I do enjoy including some historical context in my entries. Read the prologue of William Shakespeare’s Romeo & Juliet and those 14 lines give away the plot before any of the other actors say a word. Audiences expected to be given the precis at the beginning.
By the 20th century, the position was completely reversed. Agatha Christie understood this when she wrote The Mousetrap, at the end of which she specifically asks the audience to keep the secret. These days, there is still an expectation that endings will be kept under wraps, or clearly marked Spoiler Alert, with the odd exception such as Star Wars or The Sixth Sense, where it seems fair game to give it away. But there are also websites you can consult if you want the full plot.
I’ve created a poll to gauge how many WordPress users agree with my feelings on the matter. If necessary, do expand on your answer in the comments.
Ye gods! I knew I was living under a rock with LiveJournal, yet I didn’t realise the exact extent until other users started hitting the Like button. I’m unaccustomed to such a response, and I much appreciate it.
I chose WordPress over sites such as Blogger because I have a couple of friends here already. Even the range of basic features are bewildering; when I typed Like button in the previous paragraph, it gave me a Wikipedia link to the Like button page. After a little more kicking the tyres, I’m sure I’ll soon crawl into the 21st century.
Today I’m talking about endings. I recently read two short story anthologies by the same publisher: one from 2011, the other from this year. It struck me that a high number of the pieces in both of these did not have a proper ending, in fact the editor seemed to prefer this style. In some cases, the author would conclude with a limp or vague paragraph. In other cases, it would simply stop, leaving me checking for a missing page and in a couple of cases, asking, “And?” out loud.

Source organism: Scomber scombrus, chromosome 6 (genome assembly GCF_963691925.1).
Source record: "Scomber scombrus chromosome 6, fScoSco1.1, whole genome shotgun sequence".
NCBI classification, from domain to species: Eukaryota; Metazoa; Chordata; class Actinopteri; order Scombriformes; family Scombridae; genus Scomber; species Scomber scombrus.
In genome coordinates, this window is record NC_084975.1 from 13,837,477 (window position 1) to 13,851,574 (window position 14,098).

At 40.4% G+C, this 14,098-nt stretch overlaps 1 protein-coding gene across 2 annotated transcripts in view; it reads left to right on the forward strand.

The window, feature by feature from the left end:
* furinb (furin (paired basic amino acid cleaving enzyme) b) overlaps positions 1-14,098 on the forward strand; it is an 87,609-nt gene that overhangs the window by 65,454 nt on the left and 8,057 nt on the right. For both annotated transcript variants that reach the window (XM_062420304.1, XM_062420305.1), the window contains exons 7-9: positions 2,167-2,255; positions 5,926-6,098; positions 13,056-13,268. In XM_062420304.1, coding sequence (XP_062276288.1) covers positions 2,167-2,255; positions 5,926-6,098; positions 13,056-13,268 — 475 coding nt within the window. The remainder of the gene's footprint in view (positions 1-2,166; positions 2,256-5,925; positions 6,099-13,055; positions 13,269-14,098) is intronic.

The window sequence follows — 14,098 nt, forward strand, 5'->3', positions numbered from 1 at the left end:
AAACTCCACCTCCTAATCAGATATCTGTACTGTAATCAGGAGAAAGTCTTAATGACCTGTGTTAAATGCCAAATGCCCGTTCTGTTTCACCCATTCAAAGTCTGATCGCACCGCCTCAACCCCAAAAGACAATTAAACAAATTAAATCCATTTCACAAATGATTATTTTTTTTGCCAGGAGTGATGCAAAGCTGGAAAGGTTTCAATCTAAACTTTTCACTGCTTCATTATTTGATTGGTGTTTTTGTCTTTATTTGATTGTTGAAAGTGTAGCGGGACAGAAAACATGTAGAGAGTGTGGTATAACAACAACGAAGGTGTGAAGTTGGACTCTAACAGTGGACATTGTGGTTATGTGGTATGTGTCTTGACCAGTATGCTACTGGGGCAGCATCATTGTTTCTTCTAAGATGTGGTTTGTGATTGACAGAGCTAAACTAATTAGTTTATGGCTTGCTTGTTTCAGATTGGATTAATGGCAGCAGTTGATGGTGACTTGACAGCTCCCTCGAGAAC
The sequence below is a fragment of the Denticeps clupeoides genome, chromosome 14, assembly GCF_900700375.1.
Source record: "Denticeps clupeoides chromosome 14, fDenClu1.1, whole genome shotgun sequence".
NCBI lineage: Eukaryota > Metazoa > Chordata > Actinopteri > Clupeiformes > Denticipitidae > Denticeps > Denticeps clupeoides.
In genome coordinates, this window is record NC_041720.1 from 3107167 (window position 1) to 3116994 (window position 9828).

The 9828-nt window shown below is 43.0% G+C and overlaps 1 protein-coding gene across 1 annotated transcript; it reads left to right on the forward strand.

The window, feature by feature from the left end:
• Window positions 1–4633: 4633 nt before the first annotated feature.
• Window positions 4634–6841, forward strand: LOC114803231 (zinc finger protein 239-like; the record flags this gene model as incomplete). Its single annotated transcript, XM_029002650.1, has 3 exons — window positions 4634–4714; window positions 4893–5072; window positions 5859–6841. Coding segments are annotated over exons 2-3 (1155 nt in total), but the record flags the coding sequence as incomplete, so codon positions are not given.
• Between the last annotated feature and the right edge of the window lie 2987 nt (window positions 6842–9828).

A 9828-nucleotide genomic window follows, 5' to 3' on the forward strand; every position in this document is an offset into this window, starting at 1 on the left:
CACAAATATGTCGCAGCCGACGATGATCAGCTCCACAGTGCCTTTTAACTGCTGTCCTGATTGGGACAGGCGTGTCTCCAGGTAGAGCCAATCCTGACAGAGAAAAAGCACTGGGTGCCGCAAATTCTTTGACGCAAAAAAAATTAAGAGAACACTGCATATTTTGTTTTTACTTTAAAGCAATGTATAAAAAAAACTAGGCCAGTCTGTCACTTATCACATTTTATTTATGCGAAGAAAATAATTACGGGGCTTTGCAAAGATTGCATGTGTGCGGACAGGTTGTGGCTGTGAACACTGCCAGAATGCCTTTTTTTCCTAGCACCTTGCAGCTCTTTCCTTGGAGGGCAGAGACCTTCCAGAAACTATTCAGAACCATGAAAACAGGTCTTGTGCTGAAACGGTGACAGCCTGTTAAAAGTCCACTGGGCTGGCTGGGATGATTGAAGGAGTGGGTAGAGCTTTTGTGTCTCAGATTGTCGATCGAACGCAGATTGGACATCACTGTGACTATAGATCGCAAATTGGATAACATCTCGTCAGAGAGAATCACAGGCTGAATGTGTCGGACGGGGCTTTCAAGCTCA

It was disappointing rather than annoying because a lot of the stories in the anthology contained great ideas that were let down by their execution.
I try to give my stories a twist ending, or at least a clear marker the reader has reached the end. I don’t always manage, however. I recently received a rejection from a publisher looking for funny stories because, “… the ending lacked a good punch line.” To me, a rounded ending is important in a short story. Even if the reader is meant to be left in some doubt, there ought to be enough clues or information in the body of the story to narrow it down to two or three possible options about what might happen next.
One important exception, however, is autobiographical writing. I’m going to come back to this in more detail on Monday. For purely fictional writing, however, an ending is king.
I was going to leave it until Monday to post about the Not the Booker Prize run by The Guardian, but the deadline is midnight on Sunday.
In my last entry, I mentioned my writing sensei Zöe Venditozzi. Her novel has been shortlisted, and I encourage you to click on the photo above and vote for it before the deadline of midnight on Sunday.
That’s not just because I know her, but because it’s a cracking character-driven piece from a début novelist, featuring alongside established authors Neil Gaiman and Kate Atkinson. It also happens to feature a chap with my very initials who happens to volunteer at hospital radio, just as I do.
To cast your nomination, you’ll need to create a Guardian account and write a short review in the comments. As the paper says, Comment is free, and so is your vote.